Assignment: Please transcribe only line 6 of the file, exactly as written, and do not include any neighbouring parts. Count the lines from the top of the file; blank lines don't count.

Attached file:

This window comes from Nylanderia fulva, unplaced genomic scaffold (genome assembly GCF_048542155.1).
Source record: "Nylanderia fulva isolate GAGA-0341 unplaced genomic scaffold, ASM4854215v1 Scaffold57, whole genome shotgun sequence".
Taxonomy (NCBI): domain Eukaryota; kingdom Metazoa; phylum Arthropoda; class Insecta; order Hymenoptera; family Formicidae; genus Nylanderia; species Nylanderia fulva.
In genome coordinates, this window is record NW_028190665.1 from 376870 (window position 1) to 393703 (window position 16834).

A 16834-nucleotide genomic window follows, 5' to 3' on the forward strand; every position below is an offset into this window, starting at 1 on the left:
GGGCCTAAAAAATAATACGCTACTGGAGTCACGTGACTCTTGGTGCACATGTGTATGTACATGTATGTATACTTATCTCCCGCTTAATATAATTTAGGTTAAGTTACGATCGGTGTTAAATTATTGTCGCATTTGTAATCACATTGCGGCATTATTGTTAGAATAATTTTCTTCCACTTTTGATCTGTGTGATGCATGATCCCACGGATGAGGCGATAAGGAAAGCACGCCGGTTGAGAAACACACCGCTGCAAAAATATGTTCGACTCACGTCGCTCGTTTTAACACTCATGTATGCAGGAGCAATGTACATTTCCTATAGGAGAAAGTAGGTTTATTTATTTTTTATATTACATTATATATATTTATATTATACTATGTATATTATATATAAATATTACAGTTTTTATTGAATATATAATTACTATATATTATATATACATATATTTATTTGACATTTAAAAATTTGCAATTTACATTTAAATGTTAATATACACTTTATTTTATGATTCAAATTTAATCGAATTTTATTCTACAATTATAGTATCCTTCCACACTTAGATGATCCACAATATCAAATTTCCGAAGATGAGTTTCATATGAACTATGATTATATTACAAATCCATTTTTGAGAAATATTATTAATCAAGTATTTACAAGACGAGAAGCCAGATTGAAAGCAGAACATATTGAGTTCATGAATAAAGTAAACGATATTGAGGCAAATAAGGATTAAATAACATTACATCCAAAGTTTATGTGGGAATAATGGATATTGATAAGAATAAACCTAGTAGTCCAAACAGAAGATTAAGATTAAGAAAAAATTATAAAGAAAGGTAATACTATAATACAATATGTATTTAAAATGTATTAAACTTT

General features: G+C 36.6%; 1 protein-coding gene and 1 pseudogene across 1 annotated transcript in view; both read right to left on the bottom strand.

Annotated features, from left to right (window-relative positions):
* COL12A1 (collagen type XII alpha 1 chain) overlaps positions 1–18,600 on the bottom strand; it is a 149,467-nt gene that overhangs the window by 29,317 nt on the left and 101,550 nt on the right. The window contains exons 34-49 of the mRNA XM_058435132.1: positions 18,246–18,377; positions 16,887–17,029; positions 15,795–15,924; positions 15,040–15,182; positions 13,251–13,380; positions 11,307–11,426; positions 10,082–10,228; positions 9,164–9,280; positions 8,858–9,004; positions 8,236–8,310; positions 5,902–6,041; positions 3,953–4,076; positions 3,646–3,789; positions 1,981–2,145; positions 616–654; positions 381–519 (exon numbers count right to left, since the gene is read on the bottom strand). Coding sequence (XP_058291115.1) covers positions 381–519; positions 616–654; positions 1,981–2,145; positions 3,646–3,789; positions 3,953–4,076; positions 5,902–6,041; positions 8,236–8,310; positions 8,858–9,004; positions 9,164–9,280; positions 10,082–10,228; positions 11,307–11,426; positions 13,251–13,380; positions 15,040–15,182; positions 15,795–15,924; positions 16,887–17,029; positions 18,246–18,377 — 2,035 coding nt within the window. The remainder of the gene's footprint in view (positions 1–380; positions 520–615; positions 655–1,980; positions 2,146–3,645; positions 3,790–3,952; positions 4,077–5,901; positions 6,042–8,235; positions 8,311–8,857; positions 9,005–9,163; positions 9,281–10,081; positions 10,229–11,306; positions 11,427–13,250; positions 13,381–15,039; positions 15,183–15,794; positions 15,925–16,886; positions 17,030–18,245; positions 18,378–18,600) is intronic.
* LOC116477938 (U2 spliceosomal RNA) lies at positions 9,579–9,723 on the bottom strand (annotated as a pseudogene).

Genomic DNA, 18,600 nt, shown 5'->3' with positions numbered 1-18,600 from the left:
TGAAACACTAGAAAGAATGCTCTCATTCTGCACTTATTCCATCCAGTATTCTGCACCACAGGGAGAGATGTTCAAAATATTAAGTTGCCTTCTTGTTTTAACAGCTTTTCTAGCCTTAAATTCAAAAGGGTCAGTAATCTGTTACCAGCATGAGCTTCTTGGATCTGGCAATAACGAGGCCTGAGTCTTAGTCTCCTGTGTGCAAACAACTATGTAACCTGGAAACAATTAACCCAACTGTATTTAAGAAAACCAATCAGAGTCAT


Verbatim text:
GGGCCTAAAAAATAATACGCTACTGGAGTCACGTGACTCTTGGTGCACATGTGTATGTACATGTATGTATACTTATCTCCCGCTTAATATAATTTAGGTTAAGTTACGATCGGTGTTAAATTATTGTCGCATTTGTAATCACATTGCGGCATTATTGTTAGAATAATTTTCTTCCACTTTTGATCTGTGTGATGCATGATCCCACGGATGAGGCGATAAGGAAAGCACGCCGGTTGAGAAACACACCGCTGCAAAAATATGTTCGACTCACGTCGCTCGTTTTAACACTCATGTATGCAGGAGCAATGTACATTTCCTATAGGAGAAAGTAGGTTTATTTATTTTTTATATTACATTATATATATTTATATTATACTATGTATATTATATATAAATATTACAGTTTTTATTGAATATATAATTACTATATATTATATATACATATATTTATTTGACATTTAAAAATTTGCAATTTACATTTAAATGTTAATATACACTTTATTTTATGATTCAAATTTAATCGAATTTTATTCTACAATTATAGTATCCTTCCACACTTAGATGATCCACAATATCAAATTTCCGAAGATGAGTTTCATATGAACTATGATTATATTACAAATCCATTTTTGAGAAATATTATTAATCAAGTATTTACAAGACGAGAAGCCAGATTGAAAGCAGAACATATTGAGTTCATGAATAAAGTAAACGATATTGAGGCAAATAAGGATTAAATAACATTACATCCAAAGTTTATGTGGGAATAATGGATATTGATAAGAATAAACCTAGTAGTCCAAACAGAAGATTAAGATTAAGAAAAAATTATAAAGAAAGGTAATACTATAATACAATATGTATTTAAAATGTATTAAACTTT